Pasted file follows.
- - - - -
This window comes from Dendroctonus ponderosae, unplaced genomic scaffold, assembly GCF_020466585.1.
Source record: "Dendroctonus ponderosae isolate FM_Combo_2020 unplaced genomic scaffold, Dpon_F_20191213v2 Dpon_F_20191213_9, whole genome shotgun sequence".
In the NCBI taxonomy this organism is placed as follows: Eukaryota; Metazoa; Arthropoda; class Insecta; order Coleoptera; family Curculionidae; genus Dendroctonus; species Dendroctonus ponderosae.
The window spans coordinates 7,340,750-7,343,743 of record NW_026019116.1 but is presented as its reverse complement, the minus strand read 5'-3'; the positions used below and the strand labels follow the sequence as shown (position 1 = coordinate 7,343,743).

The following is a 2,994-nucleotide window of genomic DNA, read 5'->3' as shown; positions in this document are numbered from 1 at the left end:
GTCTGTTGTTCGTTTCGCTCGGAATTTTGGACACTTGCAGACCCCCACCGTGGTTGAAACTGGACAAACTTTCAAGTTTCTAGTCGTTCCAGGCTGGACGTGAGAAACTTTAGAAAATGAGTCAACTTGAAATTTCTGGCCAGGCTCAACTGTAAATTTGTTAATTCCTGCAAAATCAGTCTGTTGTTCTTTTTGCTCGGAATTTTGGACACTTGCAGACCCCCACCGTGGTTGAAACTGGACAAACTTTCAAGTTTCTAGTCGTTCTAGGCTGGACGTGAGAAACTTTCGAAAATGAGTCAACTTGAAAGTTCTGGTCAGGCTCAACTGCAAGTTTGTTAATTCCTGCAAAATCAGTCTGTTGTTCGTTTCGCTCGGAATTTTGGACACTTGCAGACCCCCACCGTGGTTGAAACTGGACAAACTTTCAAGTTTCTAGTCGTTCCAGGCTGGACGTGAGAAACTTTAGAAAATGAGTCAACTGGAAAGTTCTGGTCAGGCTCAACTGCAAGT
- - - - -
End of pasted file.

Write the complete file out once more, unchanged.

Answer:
This window comes from Dendroctonus ponderosae, unplaced genomic scaffold, assembly GCF_020466585.1.
Source record: "Dendroctonus ponderosae isolate FM_Combo_2020 unplaced genomic scaffold, Dpon_F_20191213v2 Dpon_F_20191213_9, whole genome shotgun sequence".
In the NCBI taxonomy this organism is placed as follows: Eukaryota; Metazoa; Arthropoda; class Insecta; order Coleoptera; family Curculionidae; genus Dendroctonus; species Dendroctonus ponderosae.
The window spans coordinates 7,340,750-7,343,743 of record NW_026019116.1 but is presented as its reverse complement, the minus strand read 5'-3'; the positions used below and the strand labels follow the sequence as shown (position 1 = coordinate 7,343,743).

The following is a 2,994-nucleotide window of genomic DNA, read 5'->3' as shown; positions in this document are numbered from 1 at the left end:
GTCTGTTGTTCGTTTCGCTCGGAATTTTGGACACTTGCAGACCCCCACCGTGGTTGAAACTGGACAAACTTTCAAGTTTCTAGTCGTTCCAGGCTGGACGTGAGAAACTTTAGAAAATGAGTCAACTTGAAATTTCTGGCCAGGCTCAACTGTAAATTTGTTAATTCCTGCAAAATCAGTCTGTTGTTCTTTTTGCTCGGAATTTTGGACACTTGCAGACCCCCACCGTGGTTGAAACTGGACAAACTTTCAAGTTTCTAGTCGTTCTAGGCTGGACGTGAGAAACTTTCGAAAATGAGTCAACTTGAAAGTTCTGGTCAGGCTCAACTGCAAGTTTGTTAATTCCTGCAAAATCAGTCTGTTGTTCGTTTCGCTCGGAATTTTGGACACTTGCAGACCCCCACCGTGGTTGAAACTGGACAAACTTTCAAGTTTCTAGTCGTTCCAGGCTGGACGTGAGAAACTTTAGAAAATGAGTCAACTGGAAAGTTCTGGTCAGGCTCAACTGCAAGT